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Walter Whitman

Page history last edited by Tyler Hartigan 9 years ago

Walter Whitman

 

                                                                                                               

 

 

         Walter Whitman was a well-know American poet who published nine separate editions of his masterpiece, Leaves of Grass. He strongly influenced the direction of 20th century poets throughout his career and still today his poems are highly regarded throughout the world.

     Walter Whitman was born in West Hills, New York, in 1819. Whitman was the second of nine children and attended school in Brooklyn. In 1830, he finished his formal education and went into the printing trade. In 1836, he taught as a teacher on Long Island. While teaching he founded the weekly newspaper, Long-Islander. By 1840 his interests magnetized towards journalism and for the next few years he edited several newspapers and contributed to several others. Many of his next jobs from 1848 to 1854 consisted of carpentry, free-lance journalism, operation of printing office, built houses, and speculated in real estate. In 1855, Whitman established his career and interest as a revolutionary poet. He broke the traditional methods of poetry by writing in free verse often, stressing rhymes with native American speech and using slang expressions. The first edition of Leaves of Grass opened in 1855 and consisted of 12 poems. More of the well known poems today are "Song of Myself," "The Sleepers," "There Was a Child Went Forth," and "I Sing the Body Electric." Later, Walt Whitman experienced the Civil War first hand by encountering battle when he went to Virginia in search of his wounded brother. The war had a great impact on the content and character of his poems to come; making them sorrowful and even more powerful to readers.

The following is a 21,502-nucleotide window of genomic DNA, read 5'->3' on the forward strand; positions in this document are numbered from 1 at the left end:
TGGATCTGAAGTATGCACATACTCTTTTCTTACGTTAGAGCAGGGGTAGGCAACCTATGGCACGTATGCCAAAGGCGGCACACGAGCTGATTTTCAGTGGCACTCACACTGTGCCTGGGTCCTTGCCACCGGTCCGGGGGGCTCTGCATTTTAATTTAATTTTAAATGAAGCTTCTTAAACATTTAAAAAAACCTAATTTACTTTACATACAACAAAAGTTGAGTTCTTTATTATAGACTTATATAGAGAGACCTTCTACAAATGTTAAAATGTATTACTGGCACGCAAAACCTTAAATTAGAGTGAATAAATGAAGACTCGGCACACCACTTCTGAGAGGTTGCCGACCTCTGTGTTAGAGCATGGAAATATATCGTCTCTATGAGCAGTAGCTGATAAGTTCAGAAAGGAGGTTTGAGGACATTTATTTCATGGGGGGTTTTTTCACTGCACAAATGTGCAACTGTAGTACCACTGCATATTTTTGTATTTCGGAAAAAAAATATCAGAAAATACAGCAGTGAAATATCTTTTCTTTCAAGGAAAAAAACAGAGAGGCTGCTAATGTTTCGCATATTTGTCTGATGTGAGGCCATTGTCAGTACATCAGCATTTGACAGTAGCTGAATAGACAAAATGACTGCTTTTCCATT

Whitman was praised by many. One of them was the great Ralph Waldo Emerson. He once said Whitman was "the most extraordinary piece of wit and wisdom" that America had yet contributed. His reputation after his death was more highly regarded in Europe rather than his home of the United States. This was mainly because he was seen as a symbol of American democracy rather than just one of a poet. During his last year, the ninth and final edition of Leaves of Grass was published and made a substantial pay. He died in his quiet cottage that he had bought with the money and lived the end of his life mixed with happiness and contrastingly, sadness. He made many friends but he was fairly depressed most likely due to his sexual ambiguity. Clearly Walter Whitman paved a road in the future of poetry to come. As well as other such literary concepts and renowned findings. Still today, the English language learns and teaches his revolutionary advances in poetry to generations to come.

 

 http://ic.galegroup.com/ic/bic1/ReferenceDetailsPage/ReferenceDetailsWindow

 

http://www.britannica.com/EBchecked/topic/642866/Walt-Whitman/7910/Reputation

 

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